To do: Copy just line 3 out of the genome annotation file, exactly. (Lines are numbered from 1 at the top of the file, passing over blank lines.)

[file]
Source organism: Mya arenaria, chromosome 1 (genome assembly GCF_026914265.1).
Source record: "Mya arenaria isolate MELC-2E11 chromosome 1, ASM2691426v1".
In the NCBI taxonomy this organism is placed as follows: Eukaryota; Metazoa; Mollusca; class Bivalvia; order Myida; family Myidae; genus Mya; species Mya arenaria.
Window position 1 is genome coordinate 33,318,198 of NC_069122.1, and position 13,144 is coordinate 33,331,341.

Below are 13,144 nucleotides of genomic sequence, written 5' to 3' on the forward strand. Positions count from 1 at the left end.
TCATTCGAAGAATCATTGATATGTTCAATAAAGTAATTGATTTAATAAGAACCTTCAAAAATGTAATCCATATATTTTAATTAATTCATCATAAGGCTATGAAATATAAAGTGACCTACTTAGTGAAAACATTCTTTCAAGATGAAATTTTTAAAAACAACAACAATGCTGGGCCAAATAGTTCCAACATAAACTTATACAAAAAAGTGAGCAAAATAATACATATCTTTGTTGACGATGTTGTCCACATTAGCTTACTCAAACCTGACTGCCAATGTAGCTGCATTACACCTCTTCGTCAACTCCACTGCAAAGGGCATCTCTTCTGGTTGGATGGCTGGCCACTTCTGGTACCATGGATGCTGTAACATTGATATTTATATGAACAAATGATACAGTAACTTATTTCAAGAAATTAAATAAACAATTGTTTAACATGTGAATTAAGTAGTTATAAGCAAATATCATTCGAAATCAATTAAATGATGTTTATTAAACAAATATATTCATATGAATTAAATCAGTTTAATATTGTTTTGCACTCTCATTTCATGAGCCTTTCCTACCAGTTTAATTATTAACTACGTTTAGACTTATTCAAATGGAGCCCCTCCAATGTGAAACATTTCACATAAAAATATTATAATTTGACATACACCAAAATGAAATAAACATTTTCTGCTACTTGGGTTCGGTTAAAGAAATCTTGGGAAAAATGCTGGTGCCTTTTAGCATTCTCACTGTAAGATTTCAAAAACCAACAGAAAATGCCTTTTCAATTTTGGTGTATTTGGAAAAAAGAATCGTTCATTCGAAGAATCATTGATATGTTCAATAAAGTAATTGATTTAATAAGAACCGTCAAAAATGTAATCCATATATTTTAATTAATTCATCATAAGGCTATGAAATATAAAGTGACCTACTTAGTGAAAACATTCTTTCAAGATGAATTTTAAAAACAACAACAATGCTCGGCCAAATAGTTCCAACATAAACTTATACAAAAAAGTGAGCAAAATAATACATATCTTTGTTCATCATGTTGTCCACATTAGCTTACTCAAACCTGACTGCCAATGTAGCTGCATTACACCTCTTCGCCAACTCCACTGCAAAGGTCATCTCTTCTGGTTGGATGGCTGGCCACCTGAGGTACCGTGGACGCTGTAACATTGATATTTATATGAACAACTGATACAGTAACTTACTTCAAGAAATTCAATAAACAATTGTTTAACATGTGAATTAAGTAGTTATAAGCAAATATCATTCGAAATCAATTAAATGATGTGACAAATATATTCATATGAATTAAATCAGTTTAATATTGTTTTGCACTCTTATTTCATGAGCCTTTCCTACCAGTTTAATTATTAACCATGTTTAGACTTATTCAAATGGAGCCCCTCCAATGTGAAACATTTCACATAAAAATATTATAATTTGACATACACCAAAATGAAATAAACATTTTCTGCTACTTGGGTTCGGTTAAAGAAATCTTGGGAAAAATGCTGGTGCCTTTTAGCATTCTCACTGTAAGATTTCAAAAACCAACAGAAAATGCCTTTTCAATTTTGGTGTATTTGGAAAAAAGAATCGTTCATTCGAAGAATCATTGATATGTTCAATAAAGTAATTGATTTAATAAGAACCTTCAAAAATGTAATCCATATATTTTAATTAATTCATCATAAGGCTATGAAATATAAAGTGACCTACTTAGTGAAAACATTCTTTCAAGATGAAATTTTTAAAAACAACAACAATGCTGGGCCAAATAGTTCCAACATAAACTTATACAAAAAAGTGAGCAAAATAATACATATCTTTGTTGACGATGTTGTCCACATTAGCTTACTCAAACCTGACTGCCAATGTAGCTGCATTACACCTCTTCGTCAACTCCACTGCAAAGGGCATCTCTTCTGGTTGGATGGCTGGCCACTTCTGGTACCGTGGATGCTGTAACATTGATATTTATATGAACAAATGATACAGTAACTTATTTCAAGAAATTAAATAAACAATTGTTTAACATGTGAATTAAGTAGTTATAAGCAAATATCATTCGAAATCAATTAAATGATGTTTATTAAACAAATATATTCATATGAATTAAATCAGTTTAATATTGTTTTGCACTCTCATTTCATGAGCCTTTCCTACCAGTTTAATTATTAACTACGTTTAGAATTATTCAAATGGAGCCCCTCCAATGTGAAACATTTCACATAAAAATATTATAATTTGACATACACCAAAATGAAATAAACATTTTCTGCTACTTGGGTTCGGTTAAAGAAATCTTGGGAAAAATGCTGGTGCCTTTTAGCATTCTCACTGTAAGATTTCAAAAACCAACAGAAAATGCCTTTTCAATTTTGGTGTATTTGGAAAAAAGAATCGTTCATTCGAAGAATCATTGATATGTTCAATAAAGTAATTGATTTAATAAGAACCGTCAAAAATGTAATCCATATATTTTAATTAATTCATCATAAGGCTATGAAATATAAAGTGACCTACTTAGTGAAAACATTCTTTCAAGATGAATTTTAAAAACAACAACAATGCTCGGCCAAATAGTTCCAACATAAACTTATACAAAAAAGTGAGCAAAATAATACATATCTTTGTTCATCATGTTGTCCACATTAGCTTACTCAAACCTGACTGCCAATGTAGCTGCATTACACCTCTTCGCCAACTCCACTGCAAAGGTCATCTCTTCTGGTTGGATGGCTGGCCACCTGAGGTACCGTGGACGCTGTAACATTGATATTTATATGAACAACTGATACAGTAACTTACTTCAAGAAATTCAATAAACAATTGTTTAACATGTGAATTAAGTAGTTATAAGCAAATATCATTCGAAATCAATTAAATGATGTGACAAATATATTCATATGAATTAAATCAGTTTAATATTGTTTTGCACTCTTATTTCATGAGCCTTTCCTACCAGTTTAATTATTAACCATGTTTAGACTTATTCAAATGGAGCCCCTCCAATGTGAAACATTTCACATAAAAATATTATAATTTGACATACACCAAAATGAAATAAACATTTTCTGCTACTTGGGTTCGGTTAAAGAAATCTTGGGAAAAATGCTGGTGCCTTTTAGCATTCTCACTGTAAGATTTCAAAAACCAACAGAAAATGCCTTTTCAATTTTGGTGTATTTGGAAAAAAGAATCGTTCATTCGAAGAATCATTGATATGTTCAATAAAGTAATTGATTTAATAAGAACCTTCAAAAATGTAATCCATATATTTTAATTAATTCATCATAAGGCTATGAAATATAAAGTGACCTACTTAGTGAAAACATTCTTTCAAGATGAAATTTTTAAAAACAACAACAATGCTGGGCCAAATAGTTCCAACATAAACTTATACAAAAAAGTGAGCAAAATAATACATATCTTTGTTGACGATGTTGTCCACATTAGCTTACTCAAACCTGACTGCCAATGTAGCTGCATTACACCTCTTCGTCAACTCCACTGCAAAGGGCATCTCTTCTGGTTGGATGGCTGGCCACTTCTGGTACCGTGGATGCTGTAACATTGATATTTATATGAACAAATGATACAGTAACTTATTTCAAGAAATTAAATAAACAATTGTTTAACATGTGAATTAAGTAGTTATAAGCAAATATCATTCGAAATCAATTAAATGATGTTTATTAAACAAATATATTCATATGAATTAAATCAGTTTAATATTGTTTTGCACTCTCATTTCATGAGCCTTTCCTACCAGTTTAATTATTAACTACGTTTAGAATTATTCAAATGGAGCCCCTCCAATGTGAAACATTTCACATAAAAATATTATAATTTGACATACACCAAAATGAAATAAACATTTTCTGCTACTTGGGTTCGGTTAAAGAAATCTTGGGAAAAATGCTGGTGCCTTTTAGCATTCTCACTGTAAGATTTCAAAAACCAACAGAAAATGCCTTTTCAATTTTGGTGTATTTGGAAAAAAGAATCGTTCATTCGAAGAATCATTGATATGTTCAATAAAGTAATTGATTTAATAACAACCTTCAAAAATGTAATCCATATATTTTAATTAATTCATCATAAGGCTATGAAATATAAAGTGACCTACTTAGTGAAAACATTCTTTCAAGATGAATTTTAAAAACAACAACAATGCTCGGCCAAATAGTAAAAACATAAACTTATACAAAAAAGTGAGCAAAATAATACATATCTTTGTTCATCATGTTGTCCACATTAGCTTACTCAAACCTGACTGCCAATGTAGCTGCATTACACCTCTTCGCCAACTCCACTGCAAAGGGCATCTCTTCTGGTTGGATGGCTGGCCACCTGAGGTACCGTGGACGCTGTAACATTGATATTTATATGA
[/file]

In the NCBI taxonomy this organism is placed as follows: Eukaryota; Metazoa; Mollusca; class Bivalvia; order Myida; family Myidae; genus Mya; species Mya arenaria.